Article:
Caprios on the rise

Frank and David Caprio could challenge the Lynches as Rhode Island’s leading political family
March 2, 2006 4:09:32 PM

POWER TRIO: Although Judge Caprio (left) has no interest in moving to a higher court, brothers Frank T. and David A. Caprio could play increasingly influential roles at the State House.Like professional athletes employing a well-worn phrase — the familiar expression about focusing on the task at hand and not looking too far ahead — brothers Frank T. Caprio and David A. Caprio strike the same muted tone in separately discussing their respective futures in public life. Yet unlike jocks who might not know any better, the Caprios are savvy political players whose profiles are on the ascent, perhaps ultimately to two of the most powerful jobs in state government.

With a formidable war chest and a deliberate early focus, state Senator Frank Caprio (D-Providence) remains the lone candidate this year for general treasurer, a position that could be an effective launching pad for a gubernatorial run in 2010 or beyond. And after a premature bid for the speaker’s job a few years ago, state Representative David Caprio (D-Narragansett), a forceful member of the dissident Democrats aligned with Republican Governor Donald L. Carcieri, can reasonably be expected to again try to climb the legislative ladder.

Although the judicial role of the family patriarch, Providence Municipal Court Judge Frank Caprio, could spark thoughts for some of the ultimate familial hat trick, the star of WLNE-TV’s cult favorite Caught in Providence says he is “absolutely not” interested in moving to a higher court. After losing bids for attorney general in 1970 and Providence mayor in 1978, the elder Caprio (who, with his wife Joyce, has three other adult children) says he didn’t harbor hopes that his kids would enter politics. “I never had any grand design or plan for them to pursue public office,” he says. “It was something that just evolved.”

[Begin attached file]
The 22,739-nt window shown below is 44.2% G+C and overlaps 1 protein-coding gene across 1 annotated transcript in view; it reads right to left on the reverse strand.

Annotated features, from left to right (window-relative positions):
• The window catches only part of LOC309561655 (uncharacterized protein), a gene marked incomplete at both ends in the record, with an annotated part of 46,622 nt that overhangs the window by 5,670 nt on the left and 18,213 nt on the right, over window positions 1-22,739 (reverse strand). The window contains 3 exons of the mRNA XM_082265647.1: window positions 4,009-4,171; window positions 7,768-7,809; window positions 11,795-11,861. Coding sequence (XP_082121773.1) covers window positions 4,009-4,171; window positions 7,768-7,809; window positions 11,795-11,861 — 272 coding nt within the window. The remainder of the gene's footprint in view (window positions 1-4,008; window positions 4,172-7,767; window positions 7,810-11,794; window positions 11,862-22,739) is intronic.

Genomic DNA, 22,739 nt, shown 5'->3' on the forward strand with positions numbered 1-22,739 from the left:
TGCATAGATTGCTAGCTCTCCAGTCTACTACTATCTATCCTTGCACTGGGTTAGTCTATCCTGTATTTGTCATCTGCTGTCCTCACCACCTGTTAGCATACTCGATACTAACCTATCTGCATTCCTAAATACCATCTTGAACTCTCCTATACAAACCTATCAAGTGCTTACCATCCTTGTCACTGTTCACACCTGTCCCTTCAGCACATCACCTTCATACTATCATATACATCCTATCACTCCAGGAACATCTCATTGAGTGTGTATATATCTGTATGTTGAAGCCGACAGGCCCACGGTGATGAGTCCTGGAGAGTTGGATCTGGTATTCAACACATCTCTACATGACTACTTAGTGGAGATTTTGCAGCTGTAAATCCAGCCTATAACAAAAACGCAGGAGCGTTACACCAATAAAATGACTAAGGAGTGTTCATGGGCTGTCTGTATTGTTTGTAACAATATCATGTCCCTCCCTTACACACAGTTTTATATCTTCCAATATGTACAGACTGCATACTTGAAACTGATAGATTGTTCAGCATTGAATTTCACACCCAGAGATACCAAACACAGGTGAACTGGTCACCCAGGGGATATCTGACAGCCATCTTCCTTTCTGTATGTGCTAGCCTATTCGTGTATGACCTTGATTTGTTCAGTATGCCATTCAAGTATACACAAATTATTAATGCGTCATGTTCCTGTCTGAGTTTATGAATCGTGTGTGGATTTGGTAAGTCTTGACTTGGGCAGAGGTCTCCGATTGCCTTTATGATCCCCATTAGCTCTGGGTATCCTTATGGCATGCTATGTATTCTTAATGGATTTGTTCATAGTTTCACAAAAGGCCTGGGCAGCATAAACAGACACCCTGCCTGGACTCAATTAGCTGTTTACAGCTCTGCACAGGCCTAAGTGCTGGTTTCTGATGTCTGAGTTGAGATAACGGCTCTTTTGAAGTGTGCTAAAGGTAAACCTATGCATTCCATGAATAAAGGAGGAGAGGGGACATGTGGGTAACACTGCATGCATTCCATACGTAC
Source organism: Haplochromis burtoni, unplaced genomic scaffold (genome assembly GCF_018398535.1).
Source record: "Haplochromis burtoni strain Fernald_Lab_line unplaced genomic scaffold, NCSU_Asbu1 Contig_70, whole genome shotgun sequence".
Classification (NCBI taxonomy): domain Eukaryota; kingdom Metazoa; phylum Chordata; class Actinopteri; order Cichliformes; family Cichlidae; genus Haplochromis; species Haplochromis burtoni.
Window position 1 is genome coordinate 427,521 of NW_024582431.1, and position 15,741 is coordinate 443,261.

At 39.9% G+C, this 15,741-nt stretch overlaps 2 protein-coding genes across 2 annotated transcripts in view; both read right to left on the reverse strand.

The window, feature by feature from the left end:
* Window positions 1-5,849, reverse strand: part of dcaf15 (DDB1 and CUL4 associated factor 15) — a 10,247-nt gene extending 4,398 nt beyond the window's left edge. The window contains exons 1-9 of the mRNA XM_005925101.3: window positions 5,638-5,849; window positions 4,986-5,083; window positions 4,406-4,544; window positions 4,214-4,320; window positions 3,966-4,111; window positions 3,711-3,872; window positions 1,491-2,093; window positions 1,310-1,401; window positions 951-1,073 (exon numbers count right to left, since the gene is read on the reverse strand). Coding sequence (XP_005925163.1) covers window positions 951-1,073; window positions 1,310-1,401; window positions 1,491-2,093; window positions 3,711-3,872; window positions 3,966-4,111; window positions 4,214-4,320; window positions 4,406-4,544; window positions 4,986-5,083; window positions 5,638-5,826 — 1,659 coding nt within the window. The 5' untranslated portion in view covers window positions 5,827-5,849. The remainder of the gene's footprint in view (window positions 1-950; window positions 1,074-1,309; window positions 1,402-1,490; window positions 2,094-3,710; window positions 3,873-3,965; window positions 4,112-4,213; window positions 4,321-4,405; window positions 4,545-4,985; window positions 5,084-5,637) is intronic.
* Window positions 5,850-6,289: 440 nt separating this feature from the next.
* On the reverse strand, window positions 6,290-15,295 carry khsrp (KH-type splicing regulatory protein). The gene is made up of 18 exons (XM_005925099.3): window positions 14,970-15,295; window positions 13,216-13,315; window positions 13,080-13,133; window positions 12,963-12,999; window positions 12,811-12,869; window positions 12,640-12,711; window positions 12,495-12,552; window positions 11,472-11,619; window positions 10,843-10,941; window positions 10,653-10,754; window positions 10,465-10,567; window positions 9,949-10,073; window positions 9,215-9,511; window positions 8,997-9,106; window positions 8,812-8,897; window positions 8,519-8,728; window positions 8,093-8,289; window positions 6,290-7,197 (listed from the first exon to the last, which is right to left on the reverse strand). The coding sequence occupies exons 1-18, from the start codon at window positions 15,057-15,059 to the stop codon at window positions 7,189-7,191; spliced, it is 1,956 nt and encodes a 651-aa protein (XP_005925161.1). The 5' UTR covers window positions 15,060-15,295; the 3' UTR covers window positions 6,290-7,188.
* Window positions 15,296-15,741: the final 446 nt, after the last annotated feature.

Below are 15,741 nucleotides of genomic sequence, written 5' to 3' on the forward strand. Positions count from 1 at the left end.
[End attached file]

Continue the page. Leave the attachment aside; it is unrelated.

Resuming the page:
Still, politics seems to have been imbued in the family’s DNA since the Caprios arrived in Federal Hill from Teano, a small village south of Rome, and Judge Caprio best exemplifies the family’s realization of the American dream. As one of 10 children born to immigrants, the judge is long since ensconced as a member of the Rhode Island establishment. Caprio, who co-owns the Coast Guard House in Narragansett and Casey’s Grill and Bar in South Kingstown, offered campaign advice for J. Joseph Garrahy’s gubernatorial run, he got roasted during the University Club’s 35th anniversary in 2004, and he serves as chairman of the state Board of Governors for Higher Education.

In a state with no small history of political families — including the Chafees, the Lichts, the Bevilacquas, and the Robertses — the Caprios now seem positioned to challenge the primacy of the Lynches, who are led by Attorney General Patrick C. Lynch and Bill Lynch, chairman of the Rhode Island Democratic Party. Yet although the Lynches and the Caprios share similar backgrounds as members of the Irish-Italian nexus that has long fueled Democratic politics, the friendly relations between the Caprios and the Caricieri camp are troubling to some Democrats. In particular, these critics question whether Frank T. Caprio, who worked with Carcieri when the future governor directed Cookson America in the ’90s, would prove a stealth ally for the Republican if Caprio wins election as treasurer.

Bill Lynch, who once supported an unsuccessful effort to neutralize David Caprio, dismisses such talk, responding to those who question Frank T. Caprio’s Democratic credentials by saying, “I don’t give that much credence. This is Rhode Island, and everybody knows everybody. We’re not California or New York, [states with] clear party lines. I’m very friendly with a number of Republicans. I may differ with them politically, but it doesn’t necessarily mean that they’re evil. Frank, standing on his own, has always been a good Democrat. I think people will be very comfortable with that as the campaign unfolds.”

The exceptional son
Frank T. Caprio, 39, the oldest of the Caprio children, seems very much the exceptional son. The Warwick Beacon’s Student Athlete of the Year in 1984, he excelled at baseball and football as a youth, going on play the sports before graduating with an economics major at Harvard. (As depicted in a prized photo in his campaign office, Caprio had the chance to square off against Roger Clemens during a spring training exhibition game when the Rocket ended a month-long holdout in 1987.) Elected as a Rhode Island delegate to the 1988 Democratic National Convention in Atlanta, Caprio won a seat in the House of Representatives while pursuing a law degree at Suffolk University, and he moved to the state Senate in 1995.

Caprio’s campaign office is located in the basement of a three-story, family-owned building at the foot of Federal Hill, not far from where his relatives lived when they came to Providence. (Although exterior signage labeling the structure as the Caprio Building is readily visible to nearby motorists, Caprio uses the address — One Center Place — to identify the location.)

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